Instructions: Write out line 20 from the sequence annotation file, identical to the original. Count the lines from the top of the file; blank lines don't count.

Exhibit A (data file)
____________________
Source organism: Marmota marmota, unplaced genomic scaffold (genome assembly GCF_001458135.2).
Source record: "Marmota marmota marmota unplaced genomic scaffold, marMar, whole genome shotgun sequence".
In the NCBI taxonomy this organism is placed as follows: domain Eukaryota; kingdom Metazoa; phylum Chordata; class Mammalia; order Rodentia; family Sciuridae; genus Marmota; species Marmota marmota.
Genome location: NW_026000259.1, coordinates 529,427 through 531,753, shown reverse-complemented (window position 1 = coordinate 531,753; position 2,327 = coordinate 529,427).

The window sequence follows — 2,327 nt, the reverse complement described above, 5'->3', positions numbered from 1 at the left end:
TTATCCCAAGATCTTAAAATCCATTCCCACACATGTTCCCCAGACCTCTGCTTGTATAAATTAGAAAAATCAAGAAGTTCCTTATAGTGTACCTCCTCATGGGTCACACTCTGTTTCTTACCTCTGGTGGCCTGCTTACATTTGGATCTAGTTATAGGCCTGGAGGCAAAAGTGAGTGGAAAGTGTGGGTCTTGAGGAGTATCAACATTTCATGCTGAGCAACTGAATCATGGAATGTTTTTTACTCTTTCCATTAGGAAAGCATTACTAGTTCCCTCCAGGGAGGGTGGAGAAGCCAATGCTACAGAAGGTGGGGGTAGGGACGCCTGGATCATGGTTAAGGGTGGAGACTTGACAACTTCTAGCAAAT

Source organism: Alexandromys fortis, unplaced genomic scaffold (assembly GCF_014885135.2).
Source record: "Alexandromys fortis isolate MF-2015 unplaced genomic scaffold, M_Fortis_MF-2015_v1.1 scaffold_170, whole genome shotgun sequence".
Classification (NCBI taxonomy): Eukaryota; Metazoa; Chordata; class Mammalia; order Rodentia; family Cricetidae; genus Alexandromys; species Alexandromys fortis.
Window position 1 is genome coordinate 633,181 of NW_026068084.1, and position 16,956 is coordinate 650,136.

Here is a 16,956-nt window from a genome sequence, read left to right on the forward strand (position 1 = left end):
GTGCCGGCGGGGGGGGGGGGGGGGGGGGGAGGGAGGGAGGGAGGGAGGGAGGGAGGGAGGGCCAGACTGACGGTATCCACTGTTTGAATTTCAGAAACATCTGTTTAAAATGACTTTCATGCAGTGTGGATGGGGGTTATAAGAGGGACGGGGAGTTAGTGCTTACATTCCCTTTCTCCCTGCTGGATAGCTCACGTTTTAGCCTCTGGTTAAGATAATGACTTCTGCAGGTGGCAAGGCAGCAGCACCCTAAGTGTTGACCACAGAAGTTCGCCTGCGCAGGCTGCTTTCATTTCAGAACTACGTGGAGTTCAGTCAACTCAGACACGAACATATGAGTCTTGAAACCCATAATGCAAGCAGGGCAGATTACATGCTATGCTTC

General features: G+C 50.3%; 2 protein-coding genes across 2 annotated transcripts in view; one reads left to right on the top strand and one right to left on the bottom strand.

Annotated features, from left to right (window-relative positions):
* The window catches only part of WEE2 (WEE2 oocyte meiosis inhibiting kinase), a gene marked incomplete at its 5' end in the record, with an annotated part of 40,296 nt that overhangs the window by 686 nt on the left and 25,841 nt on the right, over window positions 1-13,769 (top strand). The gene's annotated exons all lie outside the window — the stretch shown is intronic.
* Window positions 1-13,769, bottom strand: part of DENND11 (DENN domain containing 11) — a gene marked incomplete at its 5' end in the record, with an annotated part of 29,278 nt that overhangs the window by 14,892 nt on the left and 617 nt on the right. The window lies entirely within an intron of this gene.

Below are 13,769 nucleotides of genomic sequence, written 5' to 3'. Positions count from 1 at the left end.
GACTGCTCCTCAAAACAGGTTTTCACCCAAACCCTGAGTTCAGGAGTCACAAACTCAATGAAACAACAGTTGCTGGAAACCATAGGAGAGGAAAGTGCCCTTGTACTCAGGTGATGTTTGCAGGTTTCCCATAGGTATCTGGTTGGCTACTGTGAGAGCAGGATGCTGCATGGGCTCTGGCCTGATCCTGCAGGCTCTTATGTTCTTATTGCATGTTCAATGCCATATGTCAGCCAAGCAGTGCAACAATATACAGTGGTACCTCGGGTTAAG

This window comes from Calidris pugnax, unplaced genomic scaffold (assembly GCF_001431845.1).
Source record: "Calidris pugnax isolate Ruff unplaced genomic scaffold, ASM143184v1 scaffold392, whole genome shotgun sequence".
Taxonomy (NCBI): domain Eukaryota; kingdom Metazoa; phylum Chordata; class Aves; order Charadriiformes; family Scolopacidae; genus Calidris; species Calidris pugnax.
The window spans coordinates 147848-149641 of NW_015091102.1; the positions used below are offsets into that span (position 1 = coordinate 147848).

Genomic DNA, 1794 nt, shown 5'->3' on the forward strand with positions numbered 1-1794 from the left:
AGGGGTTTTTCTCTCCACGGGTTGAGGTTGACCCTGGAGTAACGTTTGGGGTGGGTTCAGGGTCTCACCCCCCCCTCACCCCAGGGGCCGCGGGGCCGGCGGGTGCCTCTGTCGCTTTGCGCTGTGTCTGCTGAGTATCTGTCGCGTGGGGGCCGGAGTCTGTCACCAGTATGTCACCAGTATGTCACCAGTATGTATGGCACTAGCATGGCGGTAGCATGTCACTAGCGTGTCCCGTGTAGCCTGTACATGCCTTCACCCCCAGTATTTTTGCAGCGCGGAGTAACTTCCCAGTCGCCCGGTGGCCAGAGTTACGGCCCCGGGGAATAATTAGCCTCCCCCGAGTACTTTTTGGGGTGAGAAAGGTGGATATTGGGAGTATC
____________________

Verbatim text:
Source record: "Calidris pugnax isolate Ruff unplaced genomic scaffold, ASM143184v1 scaffold392, whole genome shotgun sequence".